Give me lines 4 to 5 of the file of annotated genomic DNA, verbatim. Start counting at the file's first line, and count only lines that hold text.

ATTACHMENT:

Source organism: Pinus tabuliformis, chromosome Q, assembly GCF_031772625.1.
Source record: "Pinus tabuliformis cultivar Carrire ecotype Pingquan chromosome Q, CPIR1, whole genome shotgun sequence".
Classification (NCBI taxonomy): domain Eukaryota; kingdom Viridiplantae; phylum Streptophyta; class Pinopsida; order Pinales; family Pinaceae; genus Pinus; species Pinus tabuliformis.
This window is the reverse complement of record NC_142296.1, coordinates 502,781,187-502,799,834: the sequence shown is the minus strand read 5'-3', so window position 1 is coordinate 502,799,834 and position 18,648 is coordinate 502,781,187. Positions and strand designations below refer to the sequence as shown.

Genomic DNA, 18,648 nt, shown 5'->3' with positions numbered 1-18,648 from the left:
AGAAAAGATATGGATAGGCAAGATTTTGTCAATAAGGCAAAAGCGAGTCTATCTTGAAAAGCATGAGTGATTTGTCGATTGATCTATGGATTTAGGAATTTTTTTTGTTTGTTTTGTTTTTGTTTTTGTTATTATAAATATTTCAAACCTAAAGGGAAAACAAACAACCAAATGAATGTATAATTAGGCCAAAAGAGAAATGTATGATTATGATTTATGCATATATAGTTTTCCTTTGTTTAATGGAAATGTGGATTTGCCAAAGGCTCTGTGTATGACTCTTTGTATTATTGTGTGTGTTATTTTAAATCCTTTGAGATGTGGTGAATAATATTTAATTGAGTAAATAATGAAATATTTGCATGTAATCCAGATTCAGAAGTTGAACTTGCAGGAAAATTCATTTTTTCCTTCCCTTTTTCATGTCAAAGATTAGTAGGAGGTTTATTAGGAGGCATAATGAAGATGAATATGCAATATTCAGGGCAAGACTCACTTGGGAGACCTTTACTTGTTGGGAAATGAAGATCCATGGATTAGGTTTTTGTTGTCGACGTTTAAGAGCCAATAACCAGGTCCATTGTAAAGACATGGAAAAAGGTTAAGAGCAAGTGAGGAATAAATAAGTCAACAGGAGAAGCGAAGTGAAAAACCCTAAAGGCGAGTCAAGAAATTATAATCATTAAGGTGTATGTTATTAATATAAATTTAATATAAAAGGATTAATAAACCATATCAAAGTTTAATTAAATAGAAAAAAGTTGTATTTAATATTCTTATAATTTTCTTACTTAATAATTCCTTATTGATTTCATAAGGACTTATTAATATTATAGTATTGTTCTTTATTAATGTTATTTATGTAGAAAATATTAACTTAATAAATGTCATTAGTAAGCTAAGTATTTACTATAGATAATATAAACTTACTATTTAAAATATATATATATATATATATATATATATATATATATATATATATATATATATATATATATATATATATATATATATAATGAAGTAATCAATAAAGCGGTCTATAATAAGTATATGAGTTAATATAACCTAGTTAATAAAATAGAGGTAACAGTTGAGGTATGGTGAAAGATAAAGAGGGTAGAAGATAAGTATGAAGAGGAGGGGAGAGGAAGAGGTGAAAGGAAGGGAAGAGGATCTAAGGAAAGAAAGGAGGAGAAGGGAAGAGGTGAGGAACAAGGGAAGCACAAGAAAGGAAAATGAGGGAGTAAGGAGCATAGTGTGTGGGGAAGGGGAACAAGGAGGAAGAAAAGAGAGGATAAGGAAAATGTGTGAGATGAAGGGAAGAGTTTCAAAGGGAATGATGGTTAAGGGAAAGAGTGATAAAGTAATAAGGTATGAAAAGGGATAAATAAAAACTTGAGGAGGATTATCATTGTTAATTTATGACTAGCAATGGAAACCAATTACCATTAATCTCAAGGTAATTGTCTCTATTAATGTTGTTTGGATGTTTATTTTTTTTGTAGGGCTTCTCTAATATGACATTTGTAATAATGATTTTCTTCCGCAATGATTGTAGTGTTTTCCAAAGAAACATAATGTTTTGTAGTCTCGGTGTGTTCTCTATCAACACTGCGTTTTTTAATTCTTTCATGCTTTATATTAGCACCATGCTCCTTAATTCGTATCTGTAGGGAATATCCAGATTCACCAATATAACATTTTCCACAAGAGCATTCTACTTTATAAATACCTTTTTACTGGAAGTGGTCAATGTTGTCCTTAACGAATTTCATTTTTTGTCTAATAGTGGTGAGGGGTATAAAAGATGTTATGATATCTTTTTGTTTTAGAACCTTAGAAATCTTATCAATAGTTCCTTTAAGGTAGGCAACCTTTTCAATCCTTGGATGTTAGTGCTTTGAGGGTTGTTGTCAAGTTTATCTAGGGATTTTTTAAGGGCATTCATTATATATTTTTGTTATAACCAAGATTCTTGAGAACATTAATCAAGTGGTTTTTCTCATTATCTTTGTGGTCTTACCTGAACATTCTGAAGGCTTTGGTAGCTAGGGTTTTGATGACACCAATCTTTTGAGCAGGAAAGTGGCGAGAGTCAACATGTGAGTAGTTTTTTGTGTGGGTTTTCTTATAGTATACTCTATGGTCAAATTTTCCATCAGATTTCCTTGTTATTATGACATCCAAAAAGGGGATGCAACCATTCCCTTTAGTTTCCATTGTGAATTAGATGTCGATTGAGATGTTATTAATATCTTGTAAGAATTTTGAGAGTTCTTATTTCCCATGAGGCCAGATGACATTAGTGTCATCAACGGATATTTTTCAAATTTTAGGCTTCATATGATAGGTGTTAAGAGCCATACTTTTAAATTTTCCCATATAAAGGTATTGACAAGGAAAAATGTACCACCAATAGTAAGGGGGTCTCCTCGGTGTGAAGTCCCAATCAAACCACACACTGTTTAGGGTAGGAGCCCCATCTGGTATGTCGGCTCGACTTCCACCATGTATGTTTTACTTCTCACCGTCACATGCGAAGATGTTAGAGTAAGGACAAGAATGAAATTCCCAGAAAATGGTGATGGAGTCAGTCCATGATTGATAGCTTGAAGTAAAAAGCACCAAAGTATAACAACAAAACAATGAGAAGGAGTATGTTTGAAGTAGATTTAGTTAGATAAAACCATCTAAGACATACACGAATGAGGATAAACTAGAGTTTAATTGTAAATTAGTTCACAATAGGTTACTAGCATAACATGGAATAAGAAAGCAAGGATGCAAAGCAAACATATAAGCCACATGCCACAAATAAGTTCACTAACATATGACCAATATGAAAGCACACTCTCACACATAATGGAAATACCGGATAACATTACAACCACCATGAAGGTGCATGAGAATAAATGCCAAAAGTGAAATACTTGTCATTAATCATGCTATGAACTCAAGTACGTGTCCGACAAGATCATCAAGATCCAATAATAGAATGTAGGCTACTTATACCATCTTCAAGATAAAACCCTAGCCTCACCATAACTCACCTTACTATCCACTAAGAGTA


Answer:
This window is the reverse complement of record NC_142296.1, coordinates 502,781,187-502,799,834: the sequence shown is the minus strand read 5'-3', so window position 1 is coordinate 502,799,834 and position 18,648 is coordinate 502,781,187. Positions and strand designations below refer to the sequence as shown.

Genomic DNA, 18,648 nt, shown 5'->3' with positions numbered 1-18,648 from the left: